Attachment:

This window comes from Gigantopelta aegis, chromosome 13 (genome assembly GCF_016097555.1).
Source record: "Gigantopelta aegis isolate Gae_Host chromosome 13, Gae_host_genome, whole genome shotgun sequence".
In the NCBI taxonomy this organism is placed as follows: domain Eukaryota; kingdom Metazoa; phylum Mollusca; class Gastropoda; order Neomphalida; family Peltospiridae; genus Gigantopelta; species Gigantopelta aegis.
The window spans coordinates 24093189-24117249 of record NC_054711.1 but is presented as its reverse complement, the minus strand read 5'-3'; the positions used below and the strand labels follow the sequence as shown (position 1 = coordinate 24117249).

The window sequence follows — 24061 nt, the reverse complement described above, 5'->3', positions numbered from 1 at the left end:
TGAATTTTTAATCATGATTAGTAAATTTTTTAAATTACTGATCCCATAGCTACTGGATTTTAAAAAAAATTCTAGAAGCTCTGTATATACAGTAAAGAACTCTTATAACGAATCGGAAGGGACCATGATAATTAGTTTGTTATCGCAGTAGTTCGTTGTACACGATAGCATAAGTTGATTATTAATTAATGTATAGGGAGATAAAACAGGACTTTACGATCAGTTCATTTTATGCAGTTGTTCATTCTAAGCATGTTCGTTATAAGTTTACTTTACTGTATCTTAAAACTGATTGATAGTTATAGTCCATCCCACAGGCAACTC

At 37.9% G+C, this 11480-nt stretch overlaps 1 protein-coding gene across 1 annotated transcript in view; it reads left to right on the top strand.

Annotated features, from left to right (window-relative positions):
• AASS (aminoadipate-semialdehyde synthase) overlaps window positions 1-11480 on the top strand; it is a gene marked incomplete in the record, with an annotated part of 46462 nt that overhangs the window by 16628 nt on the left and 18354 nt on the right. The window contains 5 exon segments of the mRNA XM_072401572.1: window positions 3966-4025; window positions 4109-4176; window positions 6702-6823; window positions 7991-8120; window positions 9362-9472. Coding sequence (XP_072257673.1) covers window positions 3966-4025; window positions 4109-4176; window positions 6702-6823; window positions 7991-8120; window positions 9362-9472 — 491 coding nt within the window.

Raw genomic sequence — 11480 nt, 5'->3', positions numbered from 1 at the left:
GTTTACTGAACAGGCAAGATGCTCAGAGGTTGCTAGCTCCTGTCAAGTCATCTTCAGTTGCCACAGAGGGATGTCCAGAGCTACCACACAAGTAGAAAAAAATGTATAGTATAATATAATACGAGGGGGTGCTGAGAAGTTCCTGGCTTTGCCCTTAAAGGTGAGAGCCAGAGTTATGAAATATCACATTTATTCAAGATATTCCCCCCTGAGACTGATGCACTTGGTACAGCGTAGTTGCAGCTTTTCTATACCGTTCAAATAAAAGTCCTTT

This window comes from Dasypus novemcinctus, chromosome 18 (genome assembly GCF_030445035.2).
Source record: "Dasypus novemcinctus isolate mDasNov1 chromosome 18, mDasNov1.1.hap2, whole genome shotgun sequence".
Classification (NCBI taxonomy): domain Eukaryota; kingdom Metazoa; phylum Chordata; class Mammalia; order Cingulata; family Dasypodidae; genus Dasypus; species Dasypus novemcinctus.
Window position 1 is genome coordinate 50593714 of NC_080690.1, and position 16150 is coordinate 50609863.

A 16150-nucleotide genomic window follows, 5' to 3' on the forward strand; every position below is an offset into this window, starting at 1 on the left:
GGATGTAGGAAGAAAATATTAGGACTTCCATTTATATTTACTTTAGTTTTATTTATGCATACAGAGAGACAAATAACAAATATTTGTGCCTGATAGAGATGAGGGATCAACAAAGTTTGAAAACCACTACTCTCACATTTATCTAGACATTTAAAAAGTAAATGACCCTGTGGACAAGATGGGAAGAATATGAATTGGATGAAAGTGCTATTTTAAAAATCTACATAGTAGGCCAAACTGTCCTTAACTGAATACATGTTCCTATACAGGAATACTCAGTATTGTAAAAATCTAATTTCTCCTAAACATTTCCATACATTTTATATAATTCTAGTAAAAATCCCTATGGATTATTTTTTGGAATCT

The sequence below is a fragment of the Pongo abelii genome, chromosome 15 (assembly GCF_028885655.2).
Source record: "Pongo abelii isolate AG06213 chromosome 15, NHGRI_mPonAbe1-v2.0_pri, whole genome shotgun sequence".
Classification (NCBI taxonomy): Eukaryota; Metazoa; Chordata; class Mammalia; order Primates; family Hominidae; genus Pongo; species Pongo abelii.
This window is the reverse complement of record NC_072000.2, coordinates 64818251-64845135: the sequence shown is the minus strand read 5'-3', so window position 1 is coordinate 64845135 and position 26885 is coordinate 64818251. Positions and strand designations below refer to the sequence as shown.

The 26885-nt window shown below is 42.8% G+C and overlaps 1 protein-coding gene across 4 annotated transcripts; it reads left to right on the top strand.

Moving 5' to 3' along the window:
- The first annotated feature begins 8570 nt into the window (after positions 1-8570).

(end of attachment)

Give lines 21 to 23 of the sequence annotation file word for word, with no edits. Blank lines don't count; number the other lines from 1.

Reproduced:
This window is the reverse complement of record NC_072000.2, coordinates 64818251-64845135: the sequence shown is the minus strand read 5'-3', so window position 1 is coordinate 64845135 and position 26885 is coordinate 64818251. Positions and strand designations below refer to the sequence as shown.

The 26885-nt window shown below is 42.8% G+C and overlaps 1 protein-coding gene across 4 annotated transcripts; it reads left to right on the top strand.

Moving 5' to 3' along the window: